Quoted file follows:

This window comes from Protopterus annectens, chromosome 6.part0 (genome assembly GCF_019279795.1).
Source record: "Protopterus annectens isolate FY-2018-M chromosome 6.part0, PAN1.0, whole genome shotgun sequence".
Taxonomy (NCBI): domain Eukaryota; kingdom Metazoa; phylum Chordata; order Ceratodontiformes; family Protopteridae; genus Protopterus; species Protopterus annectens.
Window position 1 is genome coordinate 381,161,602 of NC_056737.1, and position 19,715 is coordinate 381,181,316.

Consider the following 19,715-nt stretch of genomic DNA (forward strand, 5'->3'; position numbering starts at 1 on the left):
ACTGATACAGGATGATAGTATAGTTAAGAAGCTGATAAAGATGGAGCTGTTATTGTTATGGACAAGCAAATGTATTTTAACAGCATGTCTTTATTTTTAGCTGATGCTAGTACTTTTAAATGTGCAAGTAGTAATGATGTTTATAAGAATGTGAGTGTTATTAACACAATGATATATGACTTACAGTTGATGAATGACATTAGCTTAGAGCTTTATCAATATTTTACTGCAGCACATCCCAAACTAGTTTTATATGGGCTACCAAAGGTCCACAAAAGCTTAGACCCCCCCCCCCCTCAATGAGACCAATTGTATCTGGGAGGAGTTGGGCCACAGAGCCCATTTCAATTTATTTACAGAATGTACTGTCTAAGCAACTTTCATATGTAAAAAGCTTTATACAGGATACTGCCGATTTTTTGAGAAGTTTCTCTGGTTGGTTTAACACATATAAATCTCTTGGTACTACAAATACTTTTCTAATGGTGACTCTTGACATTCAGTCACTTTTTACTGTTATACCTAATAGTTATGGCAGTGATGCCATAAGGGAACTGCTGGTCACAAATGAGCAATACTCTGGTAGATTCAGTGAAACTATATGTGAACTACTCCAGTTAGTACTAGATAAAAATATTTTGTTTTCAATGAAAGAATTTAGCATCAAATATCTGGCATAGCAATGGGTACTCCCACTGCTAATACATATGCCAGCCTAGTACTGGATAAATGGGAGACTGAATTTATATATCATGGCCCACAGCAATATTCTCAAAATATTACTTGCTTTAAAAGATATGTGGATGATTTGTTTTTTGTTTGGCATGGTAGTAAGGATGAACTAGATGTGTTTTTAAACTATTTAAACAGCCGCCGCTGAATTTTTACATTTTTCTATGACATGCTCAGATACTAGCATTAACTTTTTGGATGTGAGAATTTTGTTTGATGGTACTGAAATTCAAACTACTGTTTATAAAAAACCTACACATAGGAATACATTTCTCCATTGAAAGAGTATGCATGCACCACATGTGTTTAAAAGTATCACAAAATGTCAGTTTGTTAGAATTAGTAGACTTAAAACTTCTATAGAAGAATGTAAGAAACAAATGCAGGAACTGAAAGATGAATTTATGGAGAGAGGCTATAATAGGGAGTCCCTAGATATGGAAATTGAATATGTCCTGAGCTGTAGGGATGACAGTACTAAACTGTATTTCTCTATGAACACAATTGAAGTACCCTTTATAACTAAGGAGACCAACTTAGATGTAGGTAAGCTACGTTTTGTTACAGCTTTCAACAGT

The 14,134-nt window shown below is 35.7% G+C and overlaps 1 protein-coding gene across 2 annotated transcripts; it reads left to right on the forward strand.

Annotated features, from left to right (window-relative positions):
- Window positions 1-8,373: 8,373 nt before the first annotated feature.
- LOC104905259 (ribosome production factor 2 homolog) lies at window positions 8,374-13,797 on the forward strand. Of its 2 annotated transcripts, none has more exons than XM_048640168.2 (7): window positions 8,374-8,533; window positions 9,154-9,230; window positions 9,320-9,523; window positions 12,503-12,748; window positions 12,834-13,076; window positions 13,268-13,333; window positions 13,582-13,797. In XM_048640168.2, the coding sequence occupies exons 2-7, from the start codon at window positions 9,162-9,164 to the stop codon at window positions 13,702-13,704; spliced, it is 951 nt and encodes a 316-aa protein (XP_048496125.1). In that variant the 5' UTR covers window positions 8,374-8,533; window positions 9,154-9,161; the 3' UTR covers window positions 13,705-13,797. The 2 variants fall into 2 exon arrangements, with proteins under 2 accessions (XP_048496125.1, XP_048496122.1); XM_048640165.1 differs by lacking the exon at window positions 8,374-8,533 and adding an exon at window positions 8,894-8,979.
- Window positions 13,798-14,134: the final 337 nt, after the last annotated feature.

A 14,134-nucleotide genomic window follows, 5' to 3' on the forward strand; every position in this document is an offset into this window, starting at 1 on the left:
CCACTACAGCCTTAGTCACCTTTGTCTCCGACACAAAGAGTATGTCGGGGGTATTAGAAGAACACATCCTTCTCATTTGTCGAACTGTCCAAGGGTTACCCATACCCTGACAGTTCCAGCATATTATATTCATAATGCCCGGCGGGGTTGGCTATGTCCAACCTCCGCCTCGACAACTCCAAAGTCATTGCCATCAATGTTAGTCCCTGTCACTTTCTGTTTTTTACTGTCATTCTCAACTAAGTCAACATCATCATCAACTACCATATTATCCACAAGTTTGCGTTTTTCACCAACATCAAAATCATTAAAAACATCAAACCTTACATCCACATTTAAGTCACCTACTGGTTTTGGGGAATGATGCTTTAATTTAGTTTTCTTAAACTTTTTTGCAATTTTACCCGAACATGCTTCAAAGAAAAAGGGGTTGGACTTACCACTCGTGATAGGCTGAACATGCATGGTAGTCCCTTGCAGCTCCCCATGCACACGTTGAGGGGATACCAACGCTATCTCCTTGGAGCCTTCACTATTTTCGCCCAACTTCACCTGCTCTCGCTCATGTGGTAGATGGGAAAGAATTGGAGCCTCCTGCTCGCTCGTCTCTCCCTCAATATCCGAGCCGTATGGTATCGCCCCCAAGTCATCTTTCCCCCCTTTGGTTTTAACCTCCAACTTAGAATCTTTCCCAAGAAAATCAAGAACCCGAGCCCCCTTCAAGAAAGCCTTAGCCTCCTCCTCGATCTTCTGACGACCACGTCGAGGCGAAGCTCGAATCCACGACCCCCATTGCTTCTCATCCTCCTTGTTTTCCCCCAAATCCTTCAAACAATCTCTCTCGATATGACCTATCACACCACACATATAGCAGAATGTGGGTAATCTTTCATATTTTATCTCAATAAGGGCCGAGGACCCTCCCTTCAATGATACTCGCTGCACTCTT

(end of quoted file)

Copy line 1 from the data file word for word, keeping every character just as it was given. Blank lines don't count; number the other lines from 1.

This window comes from Protopterus annectens, chromosome 6.part0 (genome assembly GCF_019279795.1).